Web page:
So the shadow biosphere and its unique residents may soon be revealed, though extreme life forms that could support the weird life theory have already been found on this planet. Existing in the most inhospitable locations, such as hot vents on the sea bed, in highly-saline lakes, in ice sheets in Antarctica and in arid deserts, these hardy organisms are known as "extremophiles." Defying all previously-held beliefs about the conditions necessary to support life, they survive in physically or geochemically extreme conditions that would be detrimental to most other life forms on Earth.

Cleland is not the only astrobiologist to have embraced the "weird life" concept, as similar ideas have been proposed by Chris McKay, from Nasa’s Ames Research Centre, California, and also Paul Davies, who outlined his vision of an alternative living zone in an Astrobiology paper in 2005.

Davies, of Arizona State University, commented: "If life started more than once on Earth, we could be virtually certain that the universe is teeming with it."

We may need to expand our minds even further in the search for E.T., however, as some scientists hypothesize that we may even have to look outside the realms of biological entities. They theorize that biological intelligence may have merely paved the way for incredibly advanced forms of artificial intelligence, and that the majority of the intelligent beings in the universe could well be machines. These artificial entities would require large amounts of power to survive, so potential habitats are thought to be black holes, or in the neighborhood of large stars.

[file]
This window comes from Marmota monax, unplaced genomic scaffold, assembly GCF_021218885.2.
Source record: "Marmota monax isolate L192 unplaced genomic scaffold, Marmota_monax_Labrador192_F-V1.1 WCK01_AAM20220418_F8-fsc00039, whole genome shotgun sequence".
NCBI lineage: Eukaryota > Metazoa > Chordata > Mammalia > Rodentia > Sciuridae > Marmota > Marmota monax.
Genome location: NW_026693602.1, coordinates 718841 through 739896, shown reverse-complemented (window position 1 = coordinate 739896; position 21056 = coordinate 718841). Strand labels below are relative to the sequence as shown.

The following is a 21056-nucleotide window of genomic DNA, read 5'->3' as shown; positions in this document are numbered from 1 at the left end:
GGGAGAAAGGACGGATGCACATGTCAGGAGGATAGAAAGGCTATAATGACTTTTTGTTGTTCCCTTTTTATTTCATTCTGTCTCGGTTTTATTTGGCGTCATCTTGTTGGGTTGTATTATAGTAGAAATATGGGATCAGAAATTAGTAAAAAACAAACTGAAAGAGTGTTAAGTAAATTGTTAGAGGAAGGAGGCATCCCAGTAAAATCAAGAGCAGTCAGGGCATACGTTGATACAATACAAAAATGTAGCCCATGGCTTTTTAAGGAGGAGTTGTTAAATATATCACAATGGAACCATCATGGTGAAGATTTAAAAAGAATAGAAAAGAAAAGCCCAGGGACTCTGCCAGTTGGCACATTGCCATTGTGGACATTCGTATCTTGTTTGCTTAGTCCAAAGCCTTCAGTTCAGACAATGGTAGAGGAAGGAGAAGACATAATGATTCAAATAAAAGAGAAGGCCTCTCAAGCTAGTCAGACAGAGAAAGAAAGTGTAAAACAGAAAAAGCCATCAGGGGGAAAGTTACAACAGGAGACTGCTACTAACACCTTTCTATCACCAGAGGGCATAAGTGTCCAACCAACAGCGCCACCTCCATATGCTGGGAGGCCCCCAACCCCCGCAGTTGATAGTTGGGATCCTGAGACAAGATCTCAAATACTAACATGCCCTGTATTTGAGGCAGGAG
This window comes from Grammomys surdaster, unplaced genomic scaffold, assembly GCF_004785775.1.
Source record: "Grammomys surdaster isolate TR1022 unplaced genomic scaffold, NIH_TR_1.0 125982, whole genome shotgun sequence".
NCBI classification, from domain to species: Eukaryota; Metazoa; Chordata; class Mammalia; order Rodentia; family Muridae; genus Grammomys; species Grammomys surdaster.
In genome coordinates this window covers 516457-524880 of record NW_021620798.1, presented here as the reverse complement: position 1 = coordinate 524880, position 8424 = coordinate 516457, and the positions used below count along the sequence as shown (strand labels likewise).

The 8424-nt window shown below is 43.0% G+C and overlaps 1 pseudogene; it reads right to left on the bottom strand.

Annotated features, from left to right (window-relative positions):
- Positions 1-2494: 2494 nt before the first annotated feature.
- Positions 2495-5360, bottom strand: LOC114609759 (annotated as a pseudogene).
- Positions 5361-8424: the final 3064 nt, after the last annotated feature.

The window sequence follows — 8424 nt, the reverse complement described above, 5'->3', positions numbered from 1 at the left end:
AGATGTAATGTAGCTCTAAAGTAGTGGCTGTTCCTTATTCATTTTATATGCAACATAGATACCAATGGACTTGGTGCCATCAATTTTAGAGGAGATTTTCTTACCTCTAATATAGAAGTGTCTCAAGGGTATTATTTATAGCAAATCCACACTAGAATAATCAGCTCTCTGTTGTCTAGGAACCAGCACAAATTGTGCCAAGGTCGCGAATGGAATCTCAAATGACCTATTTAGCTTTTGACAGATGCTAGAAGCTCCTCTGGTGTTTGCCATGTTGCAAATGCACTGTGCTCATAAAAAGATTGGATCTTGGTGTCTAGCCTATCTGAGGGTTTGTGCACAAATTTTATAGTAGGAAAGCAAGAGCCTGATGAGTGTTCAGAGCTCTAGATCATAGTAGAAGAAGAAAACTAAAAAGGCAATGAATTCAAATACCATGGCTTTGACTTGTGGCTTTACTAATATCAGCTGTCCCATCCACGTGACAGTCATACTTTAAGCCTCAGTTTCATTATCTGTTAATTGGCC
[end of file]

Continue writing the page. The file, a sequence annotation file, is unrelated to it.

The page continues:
We may never be able to detect that these life forms are artificial; to quote Whitley Strieber’s enigmatic informant, whose teachings are outlined in his book The Key, "If I was an intelligent machine, I would deceive you."